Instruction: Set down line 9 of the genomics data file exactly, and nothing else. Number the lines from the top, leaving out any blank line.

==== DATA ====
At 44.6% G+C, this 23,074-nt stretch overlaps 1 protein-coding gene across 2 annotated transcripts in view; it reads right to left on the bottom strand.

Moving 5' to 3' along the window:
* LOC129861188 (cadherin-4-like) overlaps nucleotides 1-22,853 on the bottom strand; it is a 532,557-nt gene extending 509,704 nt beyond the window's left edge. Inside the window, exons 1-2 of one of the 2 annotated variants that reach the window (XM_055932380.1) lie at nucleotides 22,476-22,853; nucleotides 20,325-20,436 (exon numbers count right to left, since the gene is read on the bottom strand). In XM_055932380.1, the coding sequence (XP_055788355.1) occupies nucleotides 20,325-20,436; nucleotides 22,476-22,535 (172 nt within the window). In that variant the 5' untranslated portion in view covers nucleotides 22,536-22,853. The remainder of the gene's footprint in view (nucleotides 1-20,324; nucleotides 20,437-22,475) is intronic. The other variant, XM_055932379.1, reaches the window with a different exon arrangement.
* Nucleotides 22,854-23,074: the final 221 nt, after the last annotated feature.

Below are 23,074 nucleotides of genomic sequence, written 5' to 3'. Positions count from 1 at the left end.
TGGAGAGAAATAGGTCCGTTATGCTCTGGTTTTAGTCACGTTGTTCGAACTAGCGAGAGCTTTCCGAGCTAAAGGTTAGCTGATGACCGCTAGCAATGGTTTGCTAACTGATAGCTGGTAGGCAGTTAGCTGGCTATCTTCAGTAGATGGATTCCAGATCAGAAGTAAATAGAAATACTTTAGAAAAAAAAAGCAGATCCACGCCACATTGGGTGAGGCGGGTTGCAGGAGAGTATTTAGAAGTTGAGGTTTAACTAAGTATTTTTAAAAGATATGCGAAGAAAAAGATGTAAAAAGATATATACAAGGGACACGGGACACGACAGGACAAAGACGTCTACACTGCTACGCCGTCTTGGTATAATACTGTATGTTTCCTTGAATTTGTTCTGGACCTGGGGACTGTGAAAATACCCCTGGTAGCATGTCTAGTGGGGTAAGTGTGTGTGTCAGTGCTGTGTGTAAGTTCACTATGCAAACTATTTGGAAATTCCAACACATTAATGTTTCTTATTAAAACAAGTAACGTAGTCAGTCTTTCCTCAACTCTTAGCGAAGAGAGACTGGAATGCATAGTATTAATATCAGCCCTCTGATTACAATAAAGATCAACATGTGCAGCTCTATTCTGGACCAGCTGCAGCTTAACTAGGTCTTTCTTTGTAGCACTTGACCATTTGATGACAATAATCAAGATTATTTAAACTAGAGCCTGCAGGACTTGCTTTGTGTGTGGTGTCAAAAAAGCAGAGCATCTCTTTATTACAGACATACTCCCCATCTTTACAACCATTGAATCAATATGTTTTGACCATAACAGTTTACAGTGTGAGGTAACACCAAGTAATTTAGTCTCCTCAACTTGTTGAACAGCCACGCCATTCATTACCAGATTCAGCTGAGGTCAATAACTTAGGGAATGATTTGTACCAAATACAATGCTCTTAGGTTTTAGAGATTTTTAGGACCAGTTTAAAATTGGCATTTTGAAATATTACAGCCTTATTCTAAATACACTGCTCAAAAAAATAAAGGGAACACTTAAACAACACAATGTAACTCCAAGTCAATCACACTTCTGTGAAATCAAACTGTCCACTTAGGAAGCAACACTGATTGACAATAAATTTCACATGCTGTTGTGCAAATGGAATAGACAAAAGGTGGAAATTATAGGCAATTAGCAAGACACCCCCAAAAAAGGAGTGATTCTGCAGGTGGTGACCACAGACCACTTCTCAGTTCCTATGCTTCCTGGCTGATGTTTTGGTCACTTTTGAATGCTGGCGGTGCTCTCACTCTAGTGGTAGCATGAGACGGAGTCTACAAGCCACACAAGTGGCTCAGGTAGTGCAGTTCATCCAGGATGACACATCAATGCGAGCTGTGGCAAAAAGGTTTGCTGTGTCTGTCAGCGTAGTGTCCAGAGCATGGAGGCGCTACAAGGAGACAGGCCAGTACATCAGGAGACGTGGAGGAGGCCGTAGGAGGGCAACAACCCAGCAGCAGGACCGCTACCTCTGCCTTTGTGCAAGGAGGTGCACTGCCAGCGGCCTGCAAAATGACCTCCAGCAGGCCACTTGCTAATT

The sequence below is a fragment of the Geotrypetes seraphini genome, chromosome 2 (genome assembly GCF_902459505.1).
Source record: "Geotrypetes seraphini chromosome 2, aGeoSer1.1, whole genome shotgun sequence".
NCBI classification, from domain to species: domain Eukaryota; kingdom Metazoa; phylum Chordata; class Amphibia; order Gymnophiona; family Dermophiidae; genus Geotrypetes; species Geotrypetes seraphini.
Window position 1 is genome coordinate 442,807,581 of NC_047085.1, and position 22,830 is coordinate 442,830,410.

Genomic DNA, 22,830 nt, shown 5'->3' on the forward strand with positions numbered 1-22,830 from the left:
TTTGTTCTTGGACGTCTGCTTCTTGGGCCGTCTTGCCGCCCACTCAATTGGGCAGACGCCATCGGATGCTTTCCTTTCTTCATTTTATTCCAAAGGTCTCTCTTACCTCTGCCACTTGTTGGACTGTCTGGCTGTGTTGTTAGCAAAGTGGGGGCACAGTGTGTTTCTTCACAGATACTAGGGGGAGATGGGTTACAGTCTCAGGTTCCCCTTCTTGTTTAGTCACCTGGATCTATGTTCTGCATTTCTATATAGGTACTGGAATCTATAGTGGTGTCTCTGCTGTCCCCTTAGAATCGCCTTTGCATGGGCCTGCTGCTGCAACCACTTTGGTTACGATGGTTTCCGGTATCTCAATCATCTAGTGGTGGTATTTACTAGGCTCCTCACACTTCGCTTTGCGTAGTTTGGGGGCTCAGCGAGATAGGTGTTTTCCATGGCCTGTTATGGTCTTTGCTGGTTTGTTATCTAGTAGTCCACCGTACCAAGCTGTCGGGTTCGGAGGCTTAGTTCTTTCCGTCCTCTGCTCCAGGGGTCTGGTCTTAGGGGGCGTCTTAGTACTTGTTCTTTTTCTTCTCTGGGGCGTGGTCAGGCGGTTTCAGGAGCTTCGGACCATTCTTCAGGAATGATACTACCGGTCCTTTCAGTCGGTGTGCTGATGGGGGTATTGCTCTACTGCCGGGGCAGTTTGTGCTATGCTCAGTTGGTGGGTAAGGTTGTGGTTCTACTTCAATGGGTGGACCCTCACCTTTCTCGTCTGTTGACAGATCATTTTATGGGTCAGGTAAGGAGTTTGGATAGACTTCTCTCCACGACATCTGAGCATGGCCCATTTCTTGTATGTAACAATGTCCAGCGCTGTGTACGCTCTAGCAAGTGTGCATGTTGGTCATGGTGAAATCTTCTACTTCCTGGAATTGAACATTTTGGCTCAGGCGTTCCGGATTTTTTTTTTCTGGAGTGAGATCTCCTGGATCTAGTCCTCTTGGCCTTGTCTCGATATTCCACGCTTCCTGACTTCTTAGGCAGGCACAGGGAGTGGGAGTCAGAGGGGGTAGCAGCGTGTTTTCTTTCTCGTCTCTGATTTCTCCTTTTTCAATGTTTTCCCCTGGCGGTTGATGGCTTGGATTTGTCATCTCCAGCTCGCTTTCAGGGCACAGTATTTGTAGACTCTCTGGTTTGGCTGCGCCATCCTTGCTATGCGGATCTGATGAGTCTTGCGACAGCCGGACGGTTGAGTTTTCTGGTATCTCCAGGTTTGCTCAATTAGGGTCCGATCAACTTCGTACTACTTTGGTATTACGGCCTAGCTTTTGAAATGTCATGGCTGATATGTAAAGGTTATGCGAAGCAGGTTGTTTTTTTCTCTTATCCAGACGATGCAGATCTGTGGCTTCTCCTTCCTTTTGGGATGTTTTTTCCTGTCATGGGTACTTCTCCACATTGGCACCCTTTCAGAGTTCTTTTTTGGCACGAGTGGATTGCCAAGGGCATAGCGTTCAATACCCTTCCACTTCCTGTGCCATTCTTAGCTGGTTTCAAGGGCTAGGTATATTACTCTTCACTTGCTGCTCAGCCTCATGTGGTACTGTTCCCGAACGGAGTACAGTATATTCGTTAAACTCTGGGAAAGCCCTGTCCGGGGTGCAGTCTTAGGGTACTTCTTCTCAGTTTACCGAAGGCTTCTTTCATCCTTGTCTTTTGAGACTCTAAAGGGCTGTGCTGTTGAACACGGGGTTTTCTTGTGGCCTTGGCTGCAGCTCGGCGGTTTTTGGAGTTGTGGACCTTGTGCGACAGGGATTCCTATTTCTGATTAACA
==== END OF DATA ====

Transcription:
NCBI classification, from domain to species: domain Eukaryota; kingdom Metazoa; phylum Chordata; class Amphibia; order Gymnophiona; family Dermophiidae; genus Geotrypetes; species Geotrypetes seraphini.